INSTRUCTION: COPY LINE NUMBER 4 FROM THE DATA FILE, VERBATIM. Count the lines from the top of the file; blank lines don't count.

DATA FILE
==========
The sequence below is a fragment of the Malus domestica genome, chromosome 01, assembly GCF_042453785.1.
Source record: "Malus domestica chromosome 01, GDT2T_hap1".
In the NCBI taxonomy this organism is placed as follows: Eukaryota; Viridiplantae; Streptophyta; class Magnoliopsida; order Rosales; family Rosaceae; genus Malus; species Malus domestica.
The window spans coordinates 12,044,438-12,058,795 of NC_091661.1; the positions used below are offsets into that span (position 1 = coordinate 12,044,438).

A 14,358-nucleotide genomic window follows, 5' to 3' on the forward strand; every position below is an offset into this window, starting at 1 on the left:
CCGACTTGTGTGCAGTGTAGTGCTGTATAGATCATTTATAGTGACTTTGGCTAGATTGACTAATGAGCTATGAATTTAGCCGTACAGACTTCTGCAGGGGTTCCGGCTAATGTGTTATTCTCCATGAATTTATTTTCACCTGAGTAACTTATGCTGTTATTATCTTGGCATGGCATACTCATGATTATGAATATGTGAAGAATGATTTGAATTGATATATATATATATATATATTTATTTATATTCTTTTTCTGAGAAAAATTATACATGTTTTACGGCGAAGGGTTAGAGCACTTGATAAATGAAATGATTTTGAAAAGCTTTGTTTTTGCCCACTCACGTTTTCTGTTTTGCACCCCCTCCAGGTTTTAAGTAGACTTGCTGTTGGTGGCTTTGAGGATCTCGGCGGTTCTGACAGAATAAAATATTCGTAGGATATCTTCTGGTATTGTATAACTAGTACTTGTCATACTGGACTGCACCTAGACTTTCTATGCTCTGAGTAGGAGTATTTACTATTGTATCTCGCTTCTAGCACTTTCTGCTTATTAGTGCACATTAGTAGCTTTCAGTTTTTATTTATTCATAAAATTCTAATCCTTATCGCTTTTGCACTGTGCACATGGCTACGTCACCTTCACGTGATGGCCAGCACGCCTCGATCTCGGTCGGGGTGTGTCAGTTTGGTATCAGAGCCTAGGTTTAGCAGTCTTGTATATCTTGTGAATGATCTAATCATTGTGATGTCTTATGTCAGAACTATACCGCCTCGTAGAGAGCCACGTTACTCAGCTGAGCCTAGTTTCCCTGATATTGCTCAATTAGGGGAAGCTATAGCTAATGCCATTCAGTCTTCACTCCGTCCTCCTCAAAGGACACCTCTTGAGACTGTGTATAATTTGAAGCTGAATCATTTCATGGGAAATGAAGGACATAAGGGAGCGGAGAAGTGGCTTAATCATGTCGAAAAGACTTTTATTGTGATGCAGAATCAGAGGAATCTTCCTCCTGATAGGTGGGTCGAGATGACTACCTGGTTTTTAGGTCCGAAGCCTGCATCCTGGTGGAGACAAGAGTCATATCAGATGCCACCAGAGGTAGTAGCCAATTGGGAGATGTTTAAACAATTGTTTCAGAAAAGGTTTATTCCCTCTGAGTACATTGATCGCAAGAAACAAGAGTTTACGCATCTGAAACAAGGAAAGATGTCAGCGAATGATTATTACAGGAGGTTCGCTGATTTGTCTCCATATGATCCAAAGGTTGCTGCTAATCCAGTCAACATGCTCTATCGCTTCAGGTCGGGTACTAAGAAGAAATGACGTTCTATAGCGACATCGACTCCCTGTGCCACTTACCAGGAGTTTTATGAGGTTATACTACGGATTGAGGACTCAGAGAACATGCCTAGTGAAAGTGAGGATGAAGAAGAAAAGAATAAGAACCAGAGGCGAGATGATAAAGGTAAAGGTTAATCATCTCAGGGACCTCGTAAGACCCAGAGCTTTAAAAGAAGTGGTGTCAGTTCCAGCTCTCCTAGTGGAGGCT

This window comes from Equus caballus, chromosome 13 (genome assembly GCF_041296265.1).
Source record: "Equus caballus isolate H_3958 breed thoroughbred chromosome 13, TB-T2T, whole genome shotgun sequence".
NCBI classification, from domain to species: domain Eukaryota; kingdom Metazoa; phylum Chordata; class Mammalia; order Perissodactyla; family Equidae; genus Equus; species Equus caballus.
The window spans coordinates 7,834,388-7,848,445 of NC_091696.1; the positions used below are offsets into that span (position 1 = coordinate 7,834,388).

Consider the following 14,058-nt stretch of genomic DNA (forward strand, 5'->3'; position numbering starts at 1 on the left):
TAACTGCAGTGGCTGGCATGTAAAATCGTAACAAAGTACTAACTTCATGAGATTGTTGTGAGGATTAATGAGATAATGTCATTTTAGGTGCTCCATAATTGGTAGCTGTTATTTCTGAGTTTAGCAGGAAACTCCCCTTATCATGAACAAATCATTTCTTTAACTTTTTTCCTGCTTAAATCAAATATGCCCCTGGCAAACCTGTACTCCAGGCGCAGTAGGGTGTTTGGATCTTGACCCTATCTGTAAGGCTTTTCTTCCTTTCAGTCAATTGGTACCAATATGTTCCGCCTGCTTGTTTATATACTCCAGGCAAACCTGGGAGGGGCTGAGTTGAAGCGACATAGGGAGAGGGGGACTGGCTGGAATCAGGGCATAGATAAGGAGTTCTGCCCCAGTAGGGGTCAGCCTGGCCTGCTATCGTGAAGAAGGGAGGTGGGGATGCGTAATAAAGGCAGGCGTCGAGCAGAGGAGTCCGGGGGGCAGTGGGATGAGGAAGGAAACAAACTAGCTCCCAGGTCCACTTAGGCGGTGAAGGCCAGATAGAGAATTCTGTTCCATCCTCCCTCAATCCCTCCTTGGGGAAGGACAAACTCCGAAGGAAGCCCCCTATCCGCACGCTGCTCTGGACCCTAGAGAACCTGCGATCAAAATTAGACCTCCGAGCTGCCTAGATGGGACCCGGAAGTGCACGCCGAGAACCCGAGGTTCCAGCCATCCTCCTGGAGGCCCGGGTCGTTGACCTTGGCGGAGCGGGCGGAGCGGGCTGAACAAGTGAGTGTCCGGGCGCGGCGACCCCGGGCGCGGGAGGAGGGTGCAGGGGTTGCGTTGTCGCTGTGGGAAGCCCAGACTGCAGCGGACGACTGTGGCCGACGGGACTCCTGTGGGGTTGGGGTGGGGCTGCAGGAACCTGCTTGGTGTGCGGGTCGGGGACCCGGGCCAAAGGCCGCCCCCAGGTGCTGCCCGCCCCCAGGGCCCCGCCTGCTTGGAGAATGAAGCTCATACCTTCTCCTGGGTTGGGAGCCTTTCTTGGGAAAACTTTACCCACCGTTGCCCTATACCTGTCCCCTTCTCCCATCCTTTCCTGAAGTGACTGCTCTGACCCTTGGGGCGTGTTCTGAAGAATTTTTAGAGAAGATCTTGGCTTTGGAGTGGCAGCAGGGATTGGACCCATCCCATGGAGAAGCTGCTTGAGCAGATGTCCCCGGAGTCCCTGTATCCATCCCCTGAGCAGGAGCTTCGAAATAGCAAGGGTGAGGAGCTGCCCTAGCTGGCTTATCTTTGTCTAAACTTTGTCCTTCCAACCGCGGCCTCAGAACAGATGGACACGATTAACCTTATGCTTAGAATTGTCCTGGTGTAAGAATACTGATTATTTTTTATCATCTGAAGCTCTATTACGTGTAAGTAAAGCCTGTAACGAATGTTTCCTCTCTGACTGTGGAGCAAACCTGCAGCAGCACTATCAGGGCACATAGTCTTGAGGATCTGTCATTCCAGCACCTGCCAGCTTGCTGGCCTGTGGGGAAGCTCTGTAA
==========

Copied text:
The window spans coordinates 12,044,438-12,058,795 of NC_091661.1; the positions used below are offsets into that span (position 1 = coordinate 12,044,438).